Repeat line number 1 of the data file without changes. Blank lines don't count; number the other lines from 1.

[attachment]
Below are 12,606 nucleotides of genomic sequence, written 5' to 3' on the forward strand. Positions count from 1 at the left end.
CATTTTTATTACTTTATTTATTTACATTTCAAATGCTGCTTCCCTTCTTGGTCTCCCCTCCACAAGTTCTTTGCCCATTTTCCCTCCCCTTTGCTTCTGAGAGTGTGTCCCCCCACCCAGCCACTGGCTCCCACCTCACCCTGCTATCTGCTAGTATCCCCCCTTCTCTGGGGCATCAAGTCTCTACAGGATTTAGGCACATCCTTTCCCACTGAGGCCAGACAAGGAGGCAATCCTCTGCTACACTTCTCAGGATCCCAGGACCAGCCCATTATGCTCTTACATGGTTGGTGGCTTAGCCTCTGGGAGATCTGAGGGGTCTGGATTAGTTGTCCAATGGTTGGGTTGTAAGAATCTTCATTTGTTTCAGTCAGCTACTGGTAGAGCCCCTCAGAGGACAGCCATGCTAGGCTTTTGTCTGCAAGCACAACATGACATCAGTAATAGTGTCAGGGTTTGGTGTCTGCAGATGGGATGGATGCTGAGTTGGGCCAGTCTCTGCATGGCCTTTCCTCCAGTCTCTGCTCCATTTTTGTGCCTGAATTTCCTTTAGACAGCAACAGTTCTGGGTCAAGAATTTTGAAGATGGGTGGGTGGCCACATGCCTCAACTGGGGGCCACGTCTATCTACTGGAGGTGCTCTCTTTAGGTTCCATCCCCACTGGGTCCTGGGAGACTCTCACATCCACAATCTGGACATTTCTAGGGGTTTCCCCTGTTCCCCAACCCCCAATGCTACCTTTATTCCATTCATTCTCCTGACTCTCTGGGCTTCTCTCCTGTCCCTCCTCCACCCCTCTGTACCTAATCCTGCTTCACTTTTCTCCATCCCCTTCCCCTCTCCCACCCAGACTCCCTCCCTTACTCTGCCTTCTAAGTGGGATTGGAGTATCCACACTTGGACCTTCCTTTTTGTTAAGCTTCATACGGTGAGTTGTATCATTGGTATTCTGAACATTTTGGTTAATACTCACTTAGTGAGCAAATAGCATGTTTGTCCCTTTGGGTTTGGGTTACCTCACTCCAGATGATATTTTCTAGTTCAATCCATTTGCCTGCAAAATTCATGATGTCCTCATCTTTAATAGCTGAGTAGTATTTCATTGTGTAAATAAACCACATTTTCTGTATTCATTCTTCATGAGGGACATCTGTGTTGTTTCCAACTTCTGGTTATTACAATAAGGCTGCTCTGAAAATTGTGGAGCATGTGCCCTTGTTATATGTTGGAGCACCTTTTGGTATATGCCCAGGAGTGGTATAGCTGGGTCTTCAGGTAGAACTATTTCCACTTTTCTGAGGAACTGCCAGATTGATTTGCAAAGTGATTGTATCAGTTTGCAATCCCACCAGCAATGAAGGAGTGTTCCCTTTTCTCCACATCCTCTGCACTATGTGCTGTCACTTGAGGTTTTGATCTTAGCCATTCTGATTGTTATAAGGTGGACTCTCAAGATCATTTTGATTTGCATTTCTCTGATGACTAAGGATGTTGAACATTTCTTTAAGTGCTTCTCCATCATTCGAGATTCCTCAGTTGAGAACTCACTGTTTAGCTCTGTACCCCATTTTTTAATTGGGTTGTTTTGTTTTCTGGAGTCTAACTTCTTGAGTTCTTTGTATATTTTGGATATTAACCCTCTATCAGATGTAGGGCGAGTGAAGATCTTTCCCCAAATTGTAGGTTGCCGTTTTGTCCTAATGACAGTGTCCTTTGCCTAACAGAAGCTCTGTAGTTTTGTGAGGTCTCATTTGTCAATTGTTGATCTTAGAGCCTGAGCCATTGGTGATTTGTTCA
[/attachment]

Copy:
Below are 12,606 nucleotides of genomic sequence, written 5' to 3' on the forward strand. Positions count from 1 at the left end.